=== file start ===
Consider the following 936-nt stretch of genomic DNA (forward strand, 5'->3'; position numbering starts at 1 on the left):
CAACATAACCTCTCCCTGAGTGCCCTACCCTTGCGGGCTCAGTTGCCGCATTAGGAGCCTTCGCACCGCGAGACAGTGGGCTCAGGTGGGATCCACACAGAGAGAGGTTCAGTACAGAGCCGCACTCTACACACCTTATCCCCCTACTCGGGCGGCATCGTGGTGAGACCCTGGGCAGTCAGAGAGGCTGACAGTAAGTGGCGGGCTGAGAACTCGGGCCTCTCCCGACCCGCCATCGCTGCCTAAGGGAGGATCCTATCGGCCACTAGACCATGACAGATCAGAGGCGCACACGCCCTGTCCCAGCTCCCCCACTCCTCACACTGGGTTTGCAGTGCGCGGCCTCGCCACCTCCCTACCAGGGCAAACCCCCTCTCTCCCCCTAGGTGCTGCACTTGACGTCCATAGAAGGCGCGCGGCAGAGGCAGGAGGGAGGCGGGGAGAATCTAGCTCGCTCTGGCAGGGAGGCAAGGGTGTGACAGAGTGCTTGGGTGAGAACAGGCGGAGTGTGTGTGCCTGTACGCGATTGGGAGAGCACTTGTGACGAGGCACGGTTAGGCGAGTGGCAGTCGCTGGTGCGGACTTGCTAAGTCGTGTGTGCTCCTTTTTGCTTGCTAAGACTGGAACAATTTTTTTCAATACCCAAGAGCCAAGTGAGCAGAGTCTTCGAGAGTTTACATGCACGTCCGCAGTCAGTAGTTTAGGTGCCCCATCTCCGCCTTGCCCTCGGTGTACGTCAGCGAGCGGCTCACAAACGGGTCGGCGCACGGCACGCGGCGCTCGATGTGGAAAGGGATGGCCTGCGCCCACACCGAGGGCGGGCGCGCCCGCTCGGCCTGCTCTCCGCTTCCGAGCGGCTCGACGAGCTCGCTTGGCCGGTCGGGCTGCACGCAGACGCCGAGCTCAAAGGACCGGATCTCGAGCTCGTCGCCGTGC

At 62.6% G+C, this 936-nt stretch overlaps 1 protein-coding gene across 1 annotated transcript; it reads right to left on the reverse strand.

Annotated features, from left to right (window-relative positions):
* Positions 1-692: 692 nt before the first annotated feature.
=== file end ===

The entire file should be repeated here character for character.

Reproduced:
Consider the following 936-nt stretch of genomic DNA (forward strand, 5'->3'; position numbering starts at 1 on the left):
CAACATAACCTCTCCCTGAGTGCCCTACCCTTGCGGGCTCAGTTGCCGCATTAGGAGCCTTCGCACCGCGAGACAGTGGGCTCAGGTGGGATCCACACAGAGAGAGGTTCAGTACAGAGCCGCACTCTACACACCTTATCCCCCTACTCGGGCGGCATCGTGGTGAGACCCTGGGCAGTCAGAGAGGCTGACAGTAAGTGGCGGGCTGAGAACTCGGGCCTCTCCCGACCCGCCATCGCTGCCTAAGGGAGGATCCTATCGGCCACTAGACCATGACAGATCAGAGGCGCACACGCCCTGTCCCAGCTCCCCCACTCCTCACACTGGGTTTGCAGTGCGCGGCCTCGCCACCTCCCTACCAGGGCAAACCCCCTCTCTCCCCCTAGGTGCTGCACTTGACGTCCATAGAAGGCGCGCGGCAGAGGCAGGAGGGAGGCGGGGAGAATCTAGCTCGCTCTGGCAGGGAGGCAAGGGTGTGACAGAGTGCTTGGGTGAGAACAGGCGGAGTGTGTGTGCCTGTACGCGATTGGGAGAGCACTTGTGACGAGGCACGGTTAGGCGAGTGGCAGTCGCTGGTGCGGACTTGCTAAGTCGTGTGTGCTCCTTTTTGCTTGCTAAGACTGGAACAATTTTTTTCAATACCCAAGAGCCAAGTGAGCAGAGTCTTCGAGAGTTTACATGCACGTCCGCAGTCAGTAGTTTAGGTGCCCCATCTCCGCCTTGCCCTCGGTGTACGTCAGCGAGCGGCTCACAAACGGGTCGGCGCACGGCACGCGGCGCTCGATGTGGAAAGGGATGGCCTGCGCCCACACCGAGGGCGGGCGCGCCCGCTCGGCCTGCTCTCCGCTTCCGAGCGGCTCGACGAGCTCGCTTGGCCGGTCGGGCTGCACGCAGACGCCGAGCTCAAAGGACCGGATCTCGAGCTCGTCGCCGTGC

At 62.6% G+C, this 936-nt stretch overlaps 1 protein-coding gene across 1 annotated transcript; it reads right to left on the reverse strand.

Annotated features, from left to right (window-relative positions):
* Positions 1-692: 692 nt before the first annotated feature.